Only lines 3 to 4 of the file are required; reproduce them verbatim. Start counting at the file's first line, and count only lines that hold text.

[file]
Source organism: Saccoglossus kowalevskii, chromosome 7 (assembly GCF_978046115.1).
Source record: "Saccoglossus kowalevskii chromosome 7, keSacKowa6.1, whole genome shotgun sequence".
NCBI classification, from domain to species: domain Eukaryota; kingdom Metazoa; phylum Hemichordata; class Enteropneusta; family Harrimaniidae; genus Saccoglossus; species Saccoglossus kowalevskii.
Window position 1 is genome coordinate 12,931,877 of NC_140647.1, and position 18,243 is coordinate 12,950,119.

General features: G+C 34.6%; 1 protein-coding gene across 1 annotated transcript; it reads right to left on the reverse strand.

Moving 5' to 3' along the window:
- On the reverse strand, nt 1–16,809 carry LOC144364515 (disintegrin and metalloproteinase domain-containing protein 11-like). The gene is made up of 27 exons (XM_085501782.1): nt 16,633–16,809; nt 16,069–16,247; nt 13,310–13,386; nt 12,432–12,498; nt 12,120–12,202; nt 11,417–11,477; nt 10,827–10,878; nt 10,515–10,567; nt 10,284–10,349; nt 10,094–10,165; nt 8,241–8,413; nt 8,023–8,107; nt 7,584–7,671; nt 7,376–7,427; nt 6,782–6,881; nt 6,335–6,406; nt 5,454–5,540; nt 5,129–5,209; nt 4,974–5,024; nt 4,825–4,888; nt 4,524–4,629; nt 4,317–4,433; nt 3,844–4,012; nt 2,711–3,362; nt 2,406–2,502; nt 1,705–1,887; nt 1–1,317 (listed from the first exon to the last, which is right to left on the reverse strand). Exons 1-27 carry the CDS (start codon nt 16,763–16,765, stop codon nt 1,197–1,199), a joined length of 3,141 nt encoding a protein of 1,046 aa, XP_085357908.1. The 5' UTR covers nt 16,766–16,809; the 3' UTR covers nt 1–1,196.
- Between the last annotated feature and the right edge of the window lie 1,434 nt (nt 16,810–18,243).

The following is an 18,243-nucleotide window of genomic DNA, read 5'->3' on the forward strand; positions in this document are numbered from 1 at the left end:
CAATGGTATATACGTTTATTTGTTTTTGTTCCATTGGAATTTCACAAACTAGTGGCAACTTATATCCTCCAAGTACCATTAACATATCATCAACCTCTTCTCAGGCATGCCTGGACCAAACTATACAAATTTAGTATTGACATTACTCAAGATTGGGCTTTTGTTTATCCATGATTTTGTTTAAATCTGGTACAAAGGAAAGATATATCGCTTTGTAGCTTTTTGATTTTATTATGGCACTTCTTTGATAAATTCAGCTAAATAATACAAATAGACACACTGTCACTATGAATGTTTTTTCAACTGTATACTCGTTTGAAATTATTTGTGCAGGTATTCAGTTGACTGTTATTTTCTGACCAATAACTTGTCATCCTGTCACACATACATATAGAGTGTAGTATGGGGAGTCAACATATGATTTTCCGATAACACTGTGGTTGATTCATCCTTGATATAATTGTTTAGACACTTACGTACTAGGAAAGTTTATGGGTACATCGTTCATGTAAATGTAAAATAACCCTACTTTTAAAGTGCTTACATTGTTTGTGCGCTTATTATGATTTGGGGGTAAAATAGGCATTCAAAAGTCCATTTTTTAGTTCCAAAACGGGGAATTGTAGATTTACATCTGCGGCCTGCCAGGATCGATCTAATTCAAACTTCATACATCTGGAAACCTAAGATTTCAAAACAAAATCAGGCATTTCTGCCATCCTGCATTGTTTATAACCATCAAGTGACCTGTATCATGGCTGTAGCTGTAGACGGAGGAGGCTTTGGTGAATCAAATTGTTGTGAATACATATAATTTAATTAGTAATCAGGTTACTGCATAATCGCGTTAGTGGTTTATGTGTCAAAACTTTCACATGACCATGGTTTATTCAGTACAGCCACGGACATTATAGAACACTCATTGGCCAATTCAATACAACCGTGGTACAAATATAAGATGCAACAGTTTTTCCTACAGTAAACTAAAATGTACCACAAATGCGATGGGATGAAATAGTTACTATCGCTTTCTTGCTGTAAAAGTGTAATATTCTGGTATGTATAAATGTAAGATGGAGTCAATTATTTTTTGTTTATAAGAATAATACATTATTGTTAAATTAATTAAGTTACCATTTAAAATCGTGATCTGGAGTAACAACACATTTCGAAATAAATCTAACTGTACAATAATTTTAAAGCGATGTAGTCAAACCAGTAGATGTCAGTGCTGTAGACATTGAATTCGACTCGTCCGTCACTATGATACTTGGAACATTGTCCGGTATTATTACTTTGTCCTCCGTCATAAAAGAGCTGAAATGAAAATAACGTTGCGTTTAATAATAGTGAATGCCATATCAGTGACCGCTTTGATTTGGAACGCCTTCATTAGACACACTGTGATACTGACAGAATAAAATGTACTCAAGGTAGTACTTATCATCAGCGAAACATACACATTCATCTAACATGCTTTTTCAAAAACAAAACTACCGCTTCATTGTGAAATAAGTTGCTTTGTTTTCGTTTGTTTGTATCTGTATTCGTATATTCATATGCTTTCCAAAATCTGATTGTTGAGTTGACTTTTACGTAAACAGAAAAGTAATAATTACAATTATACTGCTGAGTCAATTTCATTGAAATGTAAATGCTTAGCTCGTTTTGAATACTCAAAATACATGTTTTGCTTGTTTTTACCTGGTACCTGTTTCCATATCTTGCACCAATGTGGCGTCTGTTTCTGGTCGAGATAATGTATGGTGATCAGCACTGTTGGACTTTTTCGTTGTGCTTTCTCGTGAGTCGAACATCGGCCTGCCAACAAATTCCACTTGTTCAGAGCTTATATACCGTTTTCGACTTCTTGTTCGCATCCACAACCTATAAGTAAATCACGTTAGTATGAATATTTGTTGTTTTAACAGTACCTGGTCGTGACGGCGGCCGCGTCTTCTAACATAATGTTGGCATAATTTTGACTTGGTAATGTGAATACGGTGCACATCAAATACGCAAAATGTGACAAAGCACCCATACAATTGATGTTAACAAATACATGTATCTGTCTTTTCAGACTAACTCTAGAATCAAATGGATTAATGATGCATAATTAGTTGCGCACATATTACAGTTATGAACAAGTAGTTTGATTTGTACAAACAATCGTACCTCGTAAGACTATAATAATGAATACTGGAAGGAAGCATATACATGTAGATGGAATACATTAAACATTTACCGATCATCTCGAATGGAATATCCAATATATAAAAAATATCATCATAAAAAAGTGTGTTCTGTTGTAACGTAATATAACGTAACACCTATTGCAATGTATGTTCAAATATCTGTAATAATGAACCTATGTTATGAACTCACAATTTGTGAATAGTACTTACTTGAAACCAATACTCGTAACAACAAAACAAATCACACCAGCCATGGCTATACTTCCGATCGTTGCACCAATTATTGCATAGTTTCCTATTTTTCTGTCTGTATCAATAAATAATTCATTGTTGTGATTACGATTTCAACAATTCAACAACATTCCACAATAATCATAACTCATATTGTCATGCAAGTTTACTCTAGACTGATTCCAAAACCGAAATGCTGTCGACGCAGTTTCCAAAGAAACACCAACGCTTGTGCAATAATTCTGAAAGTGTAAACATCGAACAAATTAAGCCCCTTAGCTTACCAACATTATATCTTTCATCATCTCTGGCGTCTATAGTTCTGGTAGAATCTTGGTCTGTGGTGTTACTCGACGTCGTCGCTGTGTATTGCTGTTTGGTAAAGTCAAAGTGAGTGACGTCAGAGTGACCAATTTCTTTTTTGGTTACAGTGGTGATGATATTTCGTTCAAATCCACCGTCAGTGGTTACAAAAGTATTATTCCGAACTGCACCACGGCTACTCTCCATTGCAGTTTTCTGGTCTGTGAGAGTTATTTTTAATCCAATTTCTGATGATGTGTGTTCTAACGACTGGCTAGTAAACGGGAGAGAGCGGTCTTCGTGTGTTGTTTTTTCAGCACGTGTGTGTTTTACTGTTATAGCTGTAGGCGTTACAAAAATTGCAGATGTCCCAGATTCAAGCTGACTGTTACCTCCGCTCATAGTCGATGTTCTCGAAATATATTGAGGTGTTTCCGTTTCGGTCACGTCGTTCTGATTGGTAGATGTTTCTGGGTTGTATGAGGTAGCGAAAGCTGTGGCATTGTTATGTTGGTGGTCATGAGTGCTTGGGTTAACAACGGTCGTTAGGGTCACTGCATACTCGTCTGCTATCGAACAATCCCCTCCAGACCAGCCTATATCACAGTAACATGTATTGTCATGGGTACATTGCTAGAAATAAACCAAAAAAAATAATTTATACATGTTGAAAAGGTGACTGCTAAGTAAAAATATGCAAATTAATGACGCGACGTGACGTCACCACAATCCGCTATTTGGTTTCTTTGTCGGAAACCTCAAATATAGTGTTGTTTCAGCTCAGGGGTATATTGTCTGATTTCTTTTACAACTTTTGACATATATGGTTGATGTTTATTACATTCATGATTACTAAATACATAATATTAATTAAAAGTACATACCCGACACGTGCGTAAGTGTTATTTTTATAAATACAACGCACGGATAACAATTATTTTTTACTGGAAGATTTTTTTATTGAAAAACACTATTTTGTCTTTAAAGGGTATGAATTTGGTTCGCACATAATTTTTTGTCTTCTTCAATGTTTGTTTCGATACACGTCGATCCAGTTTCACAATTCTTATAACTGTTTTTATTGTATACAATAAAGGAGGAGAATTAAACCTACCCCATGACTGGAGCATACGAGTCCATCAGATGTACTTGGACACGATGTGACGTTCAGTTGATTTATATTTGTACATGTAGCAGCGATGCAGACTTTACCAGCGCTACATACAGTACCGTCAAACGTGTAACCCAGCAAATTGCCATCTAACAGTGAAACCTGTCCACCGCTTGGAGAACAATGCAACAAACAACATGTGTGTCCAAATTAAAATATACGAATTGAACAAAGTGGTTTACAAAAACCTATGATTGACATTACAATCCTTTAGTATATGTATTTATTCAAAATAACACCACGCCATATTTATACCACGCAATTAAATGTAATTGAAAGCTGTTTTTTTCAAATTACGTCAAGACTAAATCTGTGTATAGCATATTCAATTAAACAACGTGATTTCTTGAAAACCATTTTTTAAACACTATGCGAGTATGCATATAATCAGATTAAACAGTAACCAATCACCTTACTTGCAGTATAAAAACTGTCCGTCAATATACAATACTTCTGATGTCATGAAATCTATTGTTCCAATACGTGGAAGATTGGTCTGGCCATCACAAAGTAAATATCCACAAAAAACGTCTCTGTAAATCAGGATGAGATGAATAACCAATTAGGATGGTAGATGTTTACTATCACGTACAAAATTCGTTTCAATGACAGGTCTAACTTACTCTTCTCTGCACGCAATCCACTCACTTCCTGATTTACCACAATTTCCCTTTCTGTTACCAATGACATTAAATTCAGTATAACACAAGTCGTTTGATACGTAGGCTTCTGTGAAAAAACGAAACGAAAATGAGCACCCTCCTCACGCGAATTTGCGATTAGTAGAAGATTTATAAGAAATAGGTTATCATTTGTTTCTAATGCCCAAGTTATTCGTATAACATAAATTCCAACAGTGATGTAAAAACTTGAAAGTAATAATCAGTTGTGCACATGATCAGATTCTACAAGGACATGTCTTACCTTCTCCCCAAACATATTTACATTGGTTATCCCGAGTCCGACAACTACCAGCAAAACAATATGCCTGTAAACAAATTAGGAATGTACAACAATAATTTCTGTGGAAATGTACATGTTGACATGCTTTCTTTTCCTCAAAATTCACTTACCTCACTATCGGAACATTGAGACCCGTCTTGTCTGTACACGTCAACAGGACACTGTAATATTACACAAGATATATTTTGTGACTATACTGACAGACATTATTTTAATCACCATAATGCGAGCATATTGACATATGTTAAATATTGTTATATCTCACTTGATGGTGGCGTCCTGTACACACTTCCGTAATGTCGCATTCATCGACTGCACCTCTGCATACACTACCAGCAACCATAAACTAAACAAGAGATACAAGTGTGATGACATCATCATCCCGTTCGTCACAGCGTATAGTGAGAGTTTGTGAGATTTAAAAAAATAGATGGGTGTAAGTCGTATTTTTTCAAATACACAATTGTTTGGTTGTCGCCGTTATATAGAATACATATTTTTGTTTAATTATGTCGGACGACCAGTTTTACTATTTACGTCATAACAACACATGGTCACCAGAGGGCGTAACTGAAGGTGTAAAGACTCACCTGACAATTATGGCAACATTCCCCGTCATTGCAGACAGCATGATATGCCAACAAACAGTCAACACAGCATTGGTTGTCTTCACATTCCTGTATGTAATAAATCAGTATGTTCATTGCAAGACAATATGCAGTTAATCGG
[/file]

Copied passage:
NCBI classification, from domain to species: domain Eukaryota; kingdom Metazoa; phylum Hemichordata; class Enteropneusta; family Harrimaniidae; genus Saccoglossus; species Saccoglossus kowalevskii.
Window position 1 is genome coordinate 12,931,877 of NC_140647.1, and position 18,243 is coordinate 12,950,119.